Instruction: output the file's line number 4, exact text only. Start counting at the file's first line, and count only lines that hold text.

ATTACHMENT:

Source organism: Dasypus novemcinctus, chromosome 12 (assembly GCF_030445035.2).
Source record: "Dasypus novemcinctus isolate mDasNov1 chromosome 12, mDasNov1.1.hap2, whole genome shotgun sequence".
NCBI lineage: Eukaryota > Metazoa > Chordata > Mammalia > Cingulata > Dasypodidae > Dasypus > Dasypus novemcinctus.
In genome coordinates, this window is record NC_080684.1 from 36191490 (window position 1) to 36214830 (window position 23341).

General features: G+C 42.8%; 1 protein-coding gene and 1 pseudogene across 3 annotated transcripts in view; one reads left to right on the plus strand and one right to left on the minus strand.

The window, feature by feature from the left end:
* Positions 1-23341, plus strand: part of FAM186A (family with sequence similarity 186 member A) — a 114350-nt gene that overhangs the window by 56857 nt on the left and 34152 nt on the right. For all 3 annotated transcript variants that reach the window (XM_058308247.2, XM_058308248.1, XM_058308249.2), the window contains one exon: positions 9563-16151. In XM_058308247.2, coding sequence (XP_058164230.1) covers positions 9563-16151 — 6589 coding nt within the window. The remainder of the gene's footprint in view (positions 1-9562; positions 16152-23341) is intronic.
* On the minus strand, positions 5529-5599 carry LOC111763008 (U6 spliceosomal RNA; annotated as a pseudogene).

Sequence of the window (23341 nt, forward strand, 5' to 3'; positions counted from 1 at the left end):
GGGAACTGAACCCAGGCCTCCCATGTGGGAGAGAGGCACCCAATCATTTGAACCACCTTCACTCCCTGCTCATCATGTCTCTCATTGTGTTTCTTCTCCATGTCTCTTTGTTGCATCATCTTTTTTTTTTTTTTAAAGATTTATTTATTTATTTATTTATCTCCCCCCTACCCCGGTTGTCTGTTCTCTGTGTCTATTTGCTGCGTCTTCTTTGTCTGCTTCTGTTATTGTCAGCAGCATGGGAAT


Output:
In genome coordinates, this window is record NC_080684.1 from 36191490 (window position 1) to 36214830 (window position 23341).